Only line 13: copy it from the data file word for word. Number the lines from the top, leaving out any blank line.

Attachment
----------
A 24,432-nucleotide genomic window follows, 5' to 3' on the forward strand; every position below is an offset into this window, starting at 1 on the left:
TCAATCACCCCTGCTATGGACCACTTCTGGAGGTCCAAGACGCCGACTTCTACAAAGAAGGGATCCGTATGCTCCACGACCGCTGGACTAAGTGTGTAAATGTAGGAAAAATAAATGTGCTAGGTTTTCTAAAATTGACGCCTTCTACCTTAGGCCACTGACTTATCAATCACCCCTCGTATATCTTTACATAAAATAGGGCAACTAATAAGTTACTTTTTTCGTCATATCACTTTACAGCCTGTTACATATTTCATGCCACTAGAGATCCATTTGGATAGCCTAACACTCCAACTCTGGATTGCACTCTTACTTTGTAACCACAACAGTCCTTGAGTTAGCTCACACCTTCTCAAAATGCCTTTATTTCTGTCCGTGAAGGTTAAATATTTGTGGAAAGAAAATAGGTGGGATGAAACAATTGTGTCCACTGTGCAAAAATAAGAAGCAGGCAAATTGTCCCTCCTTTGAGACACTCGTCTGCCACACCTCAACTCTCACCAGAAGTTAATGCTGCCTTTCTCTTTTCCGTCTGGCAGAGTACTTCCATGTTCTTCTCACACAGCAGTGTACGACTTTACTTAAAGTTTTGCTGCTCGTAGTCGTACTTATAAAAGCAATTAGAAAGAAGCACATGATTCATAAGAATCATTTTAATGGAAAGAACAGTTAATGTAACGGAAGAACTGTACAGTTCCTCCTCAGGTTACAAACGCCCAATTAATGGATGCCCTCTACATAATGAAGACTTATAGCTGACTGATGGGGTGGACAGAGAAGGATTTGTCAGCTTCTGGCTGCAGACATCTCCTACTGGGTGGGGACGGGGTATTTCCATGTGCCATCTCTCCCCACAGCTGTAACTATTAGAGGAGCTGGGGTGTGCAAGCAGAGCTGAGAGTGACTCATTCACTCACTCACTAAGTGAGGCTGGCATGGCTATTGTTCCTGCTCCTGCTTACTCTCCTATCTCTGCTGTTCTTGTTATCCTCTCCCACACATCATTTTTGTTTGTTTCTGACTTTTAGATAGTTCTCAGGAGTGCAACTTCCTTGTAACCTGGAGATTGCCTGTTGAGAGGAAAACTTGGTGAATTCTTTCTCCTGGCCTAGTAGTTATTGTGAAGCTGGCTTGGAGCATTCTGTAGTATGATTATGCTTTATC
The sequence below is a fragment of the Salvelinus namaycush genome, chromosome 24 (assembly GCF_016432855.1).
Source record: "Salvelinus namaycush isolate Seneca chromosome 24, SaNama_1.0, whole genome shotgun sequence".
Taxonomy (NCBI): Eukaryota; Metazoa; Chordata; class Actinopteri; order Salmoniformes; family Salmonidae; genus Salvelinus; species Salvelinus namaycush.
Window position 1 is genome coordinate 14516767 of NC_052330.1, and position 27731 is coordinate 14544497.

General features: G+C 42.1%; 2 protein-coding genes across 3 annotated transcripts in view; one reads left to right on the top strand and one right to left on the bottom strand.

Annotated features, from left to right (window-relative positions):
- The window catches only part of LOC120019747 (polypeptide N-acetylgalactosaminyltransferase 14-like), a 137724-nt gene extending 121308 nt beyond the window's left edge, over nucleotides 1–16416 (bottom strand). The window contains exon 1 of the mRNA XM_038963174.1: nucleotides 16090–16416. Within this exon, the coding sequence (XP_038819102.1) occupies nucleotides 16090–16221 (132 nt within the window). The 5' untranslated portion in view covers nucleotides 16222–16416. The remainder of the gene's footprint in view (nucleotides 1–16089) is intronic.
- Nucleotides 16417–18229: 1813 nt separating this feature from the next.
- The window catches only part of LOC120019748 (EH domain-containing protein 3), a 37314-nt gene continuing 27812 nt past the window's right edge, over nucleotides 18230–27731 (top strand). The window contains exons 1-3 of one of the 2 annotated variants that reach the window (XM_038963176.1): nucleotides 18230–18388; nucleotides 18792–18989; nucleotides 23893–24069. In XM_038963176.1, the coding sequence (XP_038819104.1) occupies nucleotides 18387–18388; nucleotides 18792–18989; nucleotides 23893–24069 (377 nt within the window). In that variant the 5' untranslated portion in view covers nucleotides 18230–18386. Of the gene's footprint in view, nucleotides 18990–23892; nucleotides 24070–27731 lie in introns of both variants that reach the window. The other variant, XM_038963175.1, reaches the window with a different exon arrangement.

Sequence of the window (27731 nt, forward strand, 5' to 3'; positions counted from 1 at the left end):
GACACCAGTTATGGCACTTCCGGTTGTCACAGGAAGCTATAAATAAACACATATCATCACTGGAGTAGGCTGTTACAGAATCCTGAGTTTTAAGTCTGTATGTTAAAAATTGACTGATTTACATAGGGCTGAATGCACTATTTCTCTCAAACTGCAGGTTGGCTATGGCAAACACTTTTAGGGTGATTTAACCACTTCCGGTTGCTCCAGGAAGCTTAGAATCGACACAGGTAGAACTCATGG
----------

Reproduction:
GACACCAGTTATGGCACTTCCGGTTGTCACAGGAAGCTATAAATAAACACATATCATCACTGGAGTAGGCTGTTACAGAATCCTGAGTTTTAAGTCTGTATGTTAAAAATTGACTGATTTACATAGGGCTGAATGCACTATTTCTCTCAAACTGCAGGTTGGCTATGGCAAACACTTTTAGGGTGATTTAACCACTTCCGGTTGCTCCAGGAAGCTTAGAATCGACACAGGTAGAACTCATGG